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October 28, 2005

Bubble 2.0 – Who Owns My Content? (comment)

Photographer Thomas Hawke responed to my previous post with a long comment.  Because the comment is so interesting and because it is invisible to anyone who reads my blog via RSS feed or email, I'm reposting the first few paragraphs here.  You can read the whole comment and join the discussion here or a slightly expanded version on Hawke's own blog here.

"As a Flickr user I'm getting ever bit of a fair deal. They pay for the bandwidth of my high resolution bandwidth intensive images. They provide my photographs visibility which might result in outside monetization. You never know, Flickr just MIGHT be creating other ways down the road for their users to monetize their portfolios.

Plus, by offering my photos, I in turn get to view EVERYONE else’s. It's called sharing -- hence photo sharing. At present I've got over 11,000 photos marked favorites at Flickr. Some of the most brilliant and creative work I've ever seen done with photography. If I had to pay to see all these photos I never would have. But that's the deal. It's a community of people sharing. I get to post my art and I get to see others great art in return (ad free as a Pro User I might add).

People are getting too worked up about this. It's not the users at Flickr who are complaining but all of the outside people who haven't really felt the richness of a full immersion into the flickr community.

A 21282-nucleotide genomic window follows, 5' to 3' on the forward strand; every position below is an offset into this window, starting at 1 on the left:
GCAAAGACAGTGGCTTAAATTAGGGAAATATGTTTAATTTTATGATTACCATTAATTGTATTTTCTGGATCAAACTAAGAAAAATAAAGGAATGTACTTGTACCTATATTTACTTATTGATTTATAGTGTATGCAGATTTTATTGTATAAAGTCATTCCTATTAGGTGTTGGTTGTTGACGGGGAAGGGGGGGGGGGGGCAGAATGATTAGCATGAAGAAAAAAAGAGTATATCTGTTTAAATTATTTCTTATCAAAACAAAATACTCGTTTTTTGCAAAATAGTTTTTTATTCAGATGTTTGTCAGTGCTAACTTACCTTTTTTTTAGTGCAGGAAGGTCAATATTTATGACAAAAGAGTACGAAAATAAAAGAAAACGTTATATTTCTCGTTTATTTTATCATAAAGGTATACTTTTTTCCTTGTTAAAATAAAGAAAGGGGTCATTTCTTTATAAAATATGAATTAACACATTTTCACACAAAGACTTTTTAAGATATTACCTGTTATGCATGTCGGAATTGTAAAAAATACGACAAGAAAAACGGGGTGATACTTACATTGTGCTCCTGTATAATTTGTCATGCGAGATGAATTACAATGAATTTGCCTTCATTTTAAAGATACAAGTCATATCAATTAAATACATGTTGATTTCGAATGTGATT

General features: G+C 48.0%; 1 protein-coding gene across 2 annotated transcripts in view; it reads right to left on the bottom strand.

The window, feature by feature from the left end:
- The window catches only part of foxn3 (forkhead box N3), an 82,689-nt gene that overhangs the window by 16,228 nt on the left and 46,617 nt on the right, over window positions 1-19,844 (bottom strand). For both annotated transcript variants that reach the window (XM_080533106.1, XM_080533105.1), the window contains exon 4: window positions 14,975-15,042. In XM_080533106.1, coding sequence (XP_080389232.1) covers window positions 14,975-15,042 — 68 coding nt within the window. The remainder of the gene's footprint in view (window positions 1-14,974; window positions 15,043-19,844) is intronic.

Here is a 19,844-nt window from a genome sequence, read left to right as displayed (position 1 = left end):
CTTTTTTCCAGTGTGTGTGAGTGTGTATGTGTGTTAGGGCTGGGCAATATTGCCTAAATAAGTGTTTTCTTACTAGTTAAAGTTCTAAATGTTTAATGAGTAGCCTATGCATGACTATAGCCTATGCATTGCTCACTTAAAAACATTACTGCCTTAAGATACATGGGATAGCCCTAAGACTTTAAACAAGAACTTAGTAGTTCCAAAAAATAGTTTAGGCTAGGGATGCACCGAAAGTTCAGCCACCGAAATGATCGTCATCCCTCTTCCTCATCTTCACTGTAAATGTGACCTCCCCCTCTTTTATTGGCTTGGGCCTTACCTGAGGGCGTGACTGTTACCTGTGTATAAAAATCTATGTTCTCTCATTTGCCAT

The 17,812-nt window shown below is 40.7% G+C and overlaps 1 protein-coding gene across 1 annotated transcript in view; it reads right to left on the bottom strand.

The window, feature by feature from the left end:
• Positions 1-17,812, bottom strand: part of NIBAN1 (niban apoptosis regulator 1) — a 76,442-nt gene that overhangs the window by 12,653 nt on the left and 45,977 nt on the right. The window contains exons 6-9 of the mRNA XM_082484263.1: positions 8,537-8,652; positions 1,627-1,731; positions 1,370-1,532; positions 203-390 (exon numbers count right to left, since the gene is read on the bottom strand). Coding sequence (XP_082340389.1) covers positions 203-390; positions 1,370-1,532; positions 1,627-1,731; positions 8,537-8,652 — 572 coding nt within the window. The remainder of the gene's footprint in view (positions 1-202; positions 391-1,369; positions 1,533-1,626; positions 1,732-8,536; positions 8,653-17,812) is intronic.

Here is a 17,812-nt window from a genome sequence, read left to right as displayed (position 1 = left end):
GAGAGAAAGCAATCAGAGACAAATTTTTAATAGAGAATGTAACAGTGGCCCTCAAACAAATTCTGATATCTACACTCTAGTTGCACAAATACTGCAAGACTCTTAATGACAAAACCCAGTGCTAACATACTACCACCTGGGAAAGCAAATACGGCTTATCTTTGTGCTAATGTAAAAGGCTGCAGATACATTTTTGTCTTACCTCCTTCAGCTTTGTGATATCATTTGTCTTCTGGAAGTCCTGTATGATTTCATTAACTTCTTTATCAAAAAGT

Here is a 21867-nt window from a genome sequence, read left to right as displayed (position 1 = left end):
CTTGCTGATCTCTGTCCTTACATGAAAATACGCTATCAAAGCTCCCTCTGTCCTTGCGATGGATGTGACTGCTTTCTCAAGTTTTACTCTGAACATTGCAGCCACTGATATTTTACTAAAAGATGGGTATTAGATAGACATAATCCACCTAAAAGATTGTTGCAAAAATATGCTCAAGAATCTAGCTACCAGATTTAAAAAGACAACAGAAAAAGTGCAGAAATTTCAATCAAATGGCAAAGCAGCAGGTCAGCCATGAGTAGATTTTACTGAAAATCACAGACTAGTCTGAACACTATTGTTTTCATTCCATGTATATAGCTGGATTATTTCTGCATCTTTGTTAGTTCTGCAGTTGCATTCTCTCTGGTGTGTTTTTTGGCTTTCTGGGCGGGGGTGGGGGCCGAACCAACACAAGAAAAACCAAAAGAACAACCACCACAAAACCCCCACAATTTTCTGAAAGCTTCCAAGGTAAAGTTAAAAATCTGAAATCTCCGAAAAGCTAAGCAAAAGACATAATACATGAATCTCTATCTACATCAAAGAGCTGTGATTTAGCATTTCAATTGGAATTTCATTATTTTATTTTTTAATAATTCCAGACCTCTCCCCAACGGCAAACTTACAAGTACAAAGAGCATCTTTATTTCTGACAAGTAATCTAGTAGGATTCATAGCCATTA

Flickr represents not only an online community, but a way to unite photographers in cities across the U.S. who never would have met each other otherwise. I've gone on photo shoots with these people, gotten tips from them, shared stories with them. You can't put a price on the ability to create this kind of rich beautiful community."

It's an understatement to say he doesn't feel ripped off.

In the post on his site, he also says:

"Tom Evslin suggests that while community based 2.0 efforts are fine for non profit efforts like wikipedia, that when companies like Flickr make actual money and profit it is somehow less ok."

This is not what I meant to say so sorry if I sounded that way.  I said there was more controversy when the host site is for-profit but that I think the decision on whether or not to provide content and whether or not to pay cash compensation are the elements of a deal between the content provider and the service provider - not a moral issue even when the service provider is commercial.

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